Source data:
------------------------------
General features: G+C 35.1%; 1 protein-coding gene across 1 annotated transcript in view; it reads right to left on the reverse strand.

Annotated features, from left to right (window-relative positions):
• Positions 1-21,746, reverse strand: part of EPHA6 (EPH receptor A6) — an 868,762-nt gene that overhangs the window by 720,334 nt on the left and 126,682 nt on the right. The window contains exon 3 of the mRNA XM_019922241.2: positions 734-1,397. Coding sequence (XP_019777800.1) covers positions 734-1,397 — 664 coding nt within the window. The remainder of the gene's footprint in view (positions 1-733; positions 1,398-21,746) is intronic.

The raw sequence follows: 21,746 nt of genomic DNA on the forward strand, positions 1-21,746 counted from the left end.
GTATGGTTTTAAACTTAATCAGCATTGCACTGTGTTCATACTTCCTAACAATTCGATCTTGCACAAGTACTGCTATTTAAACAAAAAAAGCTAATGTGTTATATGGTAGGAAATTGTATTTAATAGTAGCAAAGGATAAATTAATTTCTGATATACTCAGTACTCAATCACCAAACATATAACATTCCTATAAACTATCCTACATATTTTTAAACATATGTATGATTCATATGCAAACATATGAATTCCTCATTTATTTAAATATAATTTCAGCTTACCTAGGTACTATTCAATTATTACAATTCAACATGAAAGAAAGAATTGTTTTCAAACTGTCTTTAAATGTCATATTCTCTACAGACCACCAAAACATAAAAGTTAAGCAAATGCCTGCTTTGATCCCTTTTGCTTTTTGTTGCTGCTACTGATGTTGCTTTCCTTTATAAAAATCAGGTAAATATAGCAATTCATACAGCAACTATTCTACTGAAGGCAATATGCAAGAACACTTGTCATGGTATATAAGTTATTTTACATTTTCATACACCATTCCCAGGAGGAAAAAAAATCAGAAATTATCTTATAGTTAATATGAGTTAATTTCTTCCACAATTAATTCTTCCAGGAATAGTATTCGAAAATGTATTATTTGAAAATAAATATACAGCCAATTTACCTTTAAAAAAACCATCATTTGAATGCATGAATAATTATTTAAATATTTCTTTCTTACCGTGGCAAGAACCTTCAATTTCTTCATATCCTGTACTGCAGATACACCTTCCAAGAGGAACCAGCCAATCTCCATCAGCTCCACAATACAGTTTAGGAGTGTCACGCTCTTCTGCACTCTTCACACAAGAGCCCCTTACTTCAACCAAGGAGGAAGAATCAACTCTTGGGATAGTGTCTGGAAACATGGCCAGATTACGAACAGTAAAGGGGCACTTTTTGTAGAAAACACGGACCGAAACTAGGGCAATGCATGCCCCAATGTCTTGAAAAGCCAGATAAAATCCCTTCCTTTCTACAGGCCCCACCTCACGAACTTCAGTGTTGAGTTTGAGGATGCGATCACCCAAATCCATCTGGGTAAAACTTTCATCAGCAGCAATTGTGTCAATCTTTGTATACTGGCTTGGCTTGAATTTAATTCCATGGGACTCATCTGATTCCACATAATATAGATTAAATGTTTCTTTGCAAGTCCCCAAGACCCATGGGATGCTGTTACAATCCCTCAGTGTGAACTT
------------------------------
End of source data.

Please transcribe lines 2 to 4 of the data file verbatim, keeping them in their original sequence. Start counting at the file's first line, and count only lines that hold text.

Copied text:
Annotated features, from left to right (window-relative positions):
• Positions 1-21,746, reverse strand: part of EPHA6 (EPH receptor A6) — an 868,762-nt gene that overhangs the window by 720,334 nt on the left and 126,682 nt on the right. The window contains exon 3 of the mRNA XM_019922241.2: positions 734-1,397. Coding sequence (XP_019777800.1) covers positions 734-1,397 — 664 coding nt within the window. The remainder of the gene's footprint in view (positions 1-733; positions 1,398-21,746) is intronic.

The raw sequence follows: 21,746 nt of genomic DNA on the forward strand, positions 1-21,746 counted from the left end.